Saturday, November 28, 2009

Importation and Teleportation

One way to add diversity from combat and crafting is to add the possibility of trading and importation, with the value of goods varying from place to place. Unfortunately, local supplies and demands lose some weight when you factor in fast travel modes like teleportation, flying mounts and machines and the various magical means. While modes of linear travel simply decrease the time between two points, teleportation essentially reduces it to a constant. With that in mind, a way to lessen the importance of teleportation for the transportation of goods needs to be implemented.

If one uses the concept of energy as money, then teleportation can use energy - using the currency itself to fuel the transfer. With that in mind, it would be quite possible to add a so-called teleportation tax, where items need to be prepared before they can be teleported; preparing items requires energy, depending on their weight and inherent magical power, such that using teleportation to trade goods between areas of supply and those of demands becomes financially infeasible, except for a few goods that are small, non-magical and highly priced. Items typically carried by adventurers, while often both heavy and magical, are less of a problem in this case, since said tax need only be paid once to prepare items for teleportation.

With such high burdens associated with faster travel, it would not be uncommon for players to travel between towns, perhaps forming caravans for mutual protection; and players of opposing nations will certainly do their best to disrupt caravans and appropriate expensive goods for themselves. There will be conflicts, politics, intrigue and death; a recipe for a great story to unfold before our very eyes. And when you let players in charge of telling a story, it can either end very well, or very badly, either case being quite interesting, to say nothing of lucrative. Maybe teleportation isn't such a bad idea after all...

Tuesday, June 23, 2009

Three-numbers attributes

A lot of depth and realism is lost in games due to the ability of just anybody to recover from near-mortal wounds; or for an exhausted person to be perfectly rested again after very little time. Attributes like health, stamina, mana and whatnot are fine for showing the immediate effects of their decrease, but fail somewhat short of realism for natural (or supernatural) recovery. As such, I propose the use of a three-numbers attribute system : immediately available, short-term recovery, and maximum (or long-term recovery).

Instead of showing attributes as current / maximum, they would be displayed as current / short-term / maximum. Short-term, in this case, is the amount to which the current attribute can easily recover; for example, if stamina shows 45 / 90 / 100, current stamina will naturally recover up to 90, then stay there until the short-term stamina increases.

This can be used to work with any attribute. A slash from a sword, for example, would not be quickly naturally healed, and would deal most of its damage on short-term recovery, prevent easy healing; a lash from a whip, on the other hand, can cause quite a lot of pain, but little actual physical damage - it would recover naturally, given enough time, making whip combat quite different from regular combat - and that's not even considering the value of pain. The various forms of health recovery would differentiate themselves, among other things, by their ability to deal with short-term and long-term wounds. Both would have their uses, and being short on one could be as devastating as being short on the other.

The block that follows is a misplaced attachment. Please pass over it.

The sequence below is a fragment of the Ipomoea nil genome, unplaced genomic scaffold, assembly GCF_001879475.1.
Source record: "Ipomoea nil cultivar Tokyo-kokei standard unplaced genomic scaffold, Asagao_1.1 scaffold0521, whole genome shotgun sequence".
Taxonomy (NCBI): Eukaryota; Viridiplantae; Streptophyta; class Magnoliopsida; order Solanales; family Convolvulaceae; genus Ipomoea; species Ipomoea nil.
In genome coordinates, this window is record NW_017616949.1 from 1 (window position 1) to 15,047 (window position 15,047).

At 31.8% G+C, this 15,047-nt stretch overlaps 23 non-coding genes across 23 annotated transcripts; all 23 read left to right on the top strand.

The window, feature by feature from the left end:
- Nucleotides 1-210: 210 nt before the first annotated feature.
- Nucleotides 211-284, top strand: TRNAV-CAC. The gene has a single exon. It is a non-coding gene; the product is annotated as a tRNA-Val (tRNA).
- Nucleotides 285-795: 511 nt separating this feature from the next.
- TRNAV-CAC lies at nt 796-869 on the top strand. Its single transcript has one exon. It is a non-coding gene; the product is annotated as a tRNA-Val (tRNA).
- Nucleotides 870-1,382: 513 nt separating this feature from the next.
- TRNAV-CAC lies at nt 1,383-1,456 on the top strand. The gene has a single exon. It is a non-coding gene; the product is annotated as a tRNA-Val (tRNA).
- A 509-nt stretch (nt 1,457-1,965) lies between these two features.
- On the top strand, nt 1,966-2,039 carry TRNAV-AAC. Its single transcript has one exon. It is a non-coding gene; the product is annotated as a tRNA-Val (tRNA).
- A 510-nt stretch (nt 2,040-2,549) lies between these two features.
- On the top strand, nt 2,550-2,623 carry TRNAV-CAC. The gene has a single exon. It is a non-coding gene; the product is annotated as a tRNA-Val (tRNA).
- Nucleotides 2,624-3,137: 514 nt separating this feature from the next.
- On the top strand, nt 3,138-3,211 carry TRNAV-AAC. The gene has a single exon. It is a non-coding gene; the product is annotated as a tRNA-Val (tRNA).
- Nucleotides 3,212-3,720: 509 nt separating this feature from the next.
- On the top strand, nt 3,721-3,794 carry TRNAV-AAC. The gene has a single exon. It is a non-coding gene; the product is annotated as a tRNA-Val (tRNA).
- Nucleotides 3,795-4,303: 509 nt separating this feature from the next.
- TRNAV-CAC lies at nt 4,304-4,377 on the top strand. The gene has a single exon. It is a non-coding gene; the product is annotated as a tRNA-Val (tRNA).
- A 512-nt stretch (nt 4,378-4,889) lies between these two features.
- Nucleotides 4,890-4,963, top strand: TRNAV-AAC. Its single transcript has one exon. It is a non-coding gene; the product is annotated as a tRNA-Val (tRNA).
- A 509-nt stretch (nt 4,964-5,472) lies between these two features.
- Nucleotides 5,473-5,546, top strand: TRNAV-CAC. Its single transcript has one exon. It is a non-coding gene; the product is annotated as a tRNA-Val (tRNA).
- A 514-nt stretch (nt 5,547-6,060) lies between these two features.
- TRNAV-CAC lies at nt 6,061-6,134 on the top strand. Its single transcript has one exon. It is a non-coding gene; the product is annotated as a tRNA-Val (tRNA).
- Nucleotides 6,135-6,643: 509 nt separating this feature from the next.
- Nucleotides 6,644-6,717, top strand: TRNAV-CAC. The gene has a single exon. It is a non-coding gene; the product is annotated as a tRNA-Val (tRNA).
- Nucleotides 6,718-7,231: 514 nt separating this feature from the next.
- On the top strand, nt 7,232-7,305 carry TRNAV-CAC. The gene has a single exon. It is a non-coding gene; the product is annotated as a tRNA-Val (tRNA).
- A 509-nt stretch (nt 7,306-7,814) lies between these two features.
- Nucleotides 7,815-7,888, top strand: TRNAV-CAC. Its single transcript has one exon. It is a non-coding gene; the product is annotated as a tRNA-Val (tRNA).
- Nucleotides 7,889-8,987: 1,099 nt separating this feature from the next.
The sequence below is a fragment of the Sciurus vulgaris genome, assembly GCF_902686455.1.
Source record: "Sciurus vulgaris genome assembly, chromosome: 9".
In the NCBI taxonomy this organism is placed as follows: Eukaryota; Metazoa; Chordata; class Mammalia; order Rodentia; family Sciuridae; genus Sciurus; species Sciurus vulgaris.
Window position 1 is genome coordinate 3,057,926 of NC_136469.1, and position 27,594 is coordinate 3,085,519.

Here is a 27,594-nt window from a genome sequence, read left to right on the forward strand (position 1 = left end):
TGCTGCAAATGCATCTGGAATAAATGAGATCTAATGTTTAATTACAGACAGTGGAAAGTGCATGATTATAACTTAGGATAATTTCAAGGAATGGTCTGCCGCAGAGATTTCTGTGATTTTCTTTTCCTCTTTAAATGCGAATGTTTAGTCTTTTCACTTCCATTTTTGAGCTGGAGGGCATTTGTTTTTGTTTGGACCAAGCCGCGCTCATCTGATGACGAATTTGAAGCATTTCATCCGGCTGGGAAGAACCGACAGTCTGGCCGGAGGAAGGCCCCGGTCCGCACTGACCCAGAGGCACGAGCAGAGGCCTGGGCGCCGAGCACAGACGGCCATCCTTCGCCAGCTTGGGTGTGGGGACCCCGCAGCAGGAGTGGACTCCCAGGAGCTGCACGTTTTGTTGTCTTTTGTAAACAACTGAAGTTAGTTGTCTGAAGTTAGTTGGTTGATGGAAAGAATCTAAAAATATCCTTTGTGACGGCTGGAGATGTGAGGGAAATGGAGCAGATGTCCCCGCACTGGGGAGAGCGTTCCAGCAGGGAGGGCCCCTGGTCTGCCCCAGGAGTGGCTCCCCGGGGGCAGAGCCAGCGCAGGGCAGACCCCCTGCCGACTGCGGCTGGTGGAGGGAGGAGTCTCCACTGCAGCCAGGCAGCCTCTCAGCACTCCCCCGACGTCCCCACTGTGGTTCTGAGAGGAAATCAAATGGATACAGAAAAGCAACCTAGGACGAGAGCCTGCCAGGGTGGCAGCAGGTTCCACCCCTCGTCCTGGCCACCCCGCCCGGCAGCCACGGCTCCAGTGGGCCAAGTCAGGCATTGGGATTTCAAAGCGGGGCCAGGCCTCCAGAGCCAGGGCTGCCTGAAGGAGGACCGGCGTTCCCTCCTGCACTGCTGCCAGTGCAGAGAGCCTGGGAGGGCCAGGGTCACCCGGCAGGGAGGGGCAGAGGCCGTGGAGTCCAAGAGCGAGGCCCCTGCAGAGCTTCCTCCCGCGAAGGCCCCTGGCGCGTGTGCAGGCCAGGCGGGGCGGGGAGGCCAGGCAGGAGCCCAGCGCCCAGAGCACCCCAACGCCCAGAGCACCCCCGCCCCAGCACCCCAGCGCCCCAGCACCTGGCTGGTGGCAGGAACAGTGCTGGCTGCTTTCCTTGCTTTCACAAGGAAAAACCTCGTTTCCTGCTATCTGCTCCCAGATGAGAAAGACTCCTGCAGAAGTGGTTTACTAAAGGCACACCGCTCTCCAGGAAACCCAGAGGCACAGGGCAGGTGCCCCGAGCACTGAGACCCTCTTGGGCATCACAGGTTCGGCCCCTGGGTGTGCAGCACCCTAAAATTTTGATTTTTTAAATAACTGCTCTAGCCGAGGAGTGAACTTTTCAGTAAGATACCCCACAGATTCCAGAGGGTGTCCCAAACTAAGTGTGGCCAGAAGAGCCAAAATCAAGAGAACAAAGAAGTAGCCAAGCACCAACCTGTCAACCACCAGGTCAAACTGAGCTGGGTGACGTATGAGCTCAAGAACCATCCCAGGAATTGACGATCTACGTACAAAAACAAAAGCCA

Stamina, on the other hand, would be something more of a long-term resource; the more you use it, the least you have later on. If you've been fighting (or crafting) all day long, you're likely to feel the toll. Your swings are weaker, your reflexes slower, and suddenly, climbing that hill doesn't seem like such an easy task after all. You'll be sitting, after another exhausting event, and watch as your available stamina makes its way back to the again-decreased short-term amount, wondering if now would be a good time to check your supplies, or perhaps sneak a little afternoon nap, hoping no nasty makes its way to your location in the mean time. If you are a crafter, you might want to consider calling it a day after the sixth time you dropped your instrument, and perhaps head to the local drinking establishment and kick back with fellow artisans after a day well spent.

And while we're at it, why not have short-term and long-term mana usage? Depending on the spell used, a magician's powers could be depleted for long-term or short-term; casting lots of smaller spells in quick succession, for example, would decrease the short-term mana pool but leave the long-term pool mostly untouched, while attempting word-shattering evocations would leave a magician looking forward to a day filled with very few spells. Abilities could be acquired which would allow to used more short-term or more long-term mana in a spell, allowing for magic usage tailored to the immediate needs of the wizards and sorcerers.

Should any other attributes be used, they might likewise be interpreted on the three-numbers scale. Morale? Sure thing. Concentration? Certainly. Rage? Perhaps, though it would likely start empty, and build up as the fight progresses. Intimidation? Nature affinity? Zen? They could all work, if implemented right. And what's more, there's little to lose but simplicity to the three-numbers system, and a bit of complexity would certainly be a small price to pay for the myriad improvements this could add to the average MMORPG.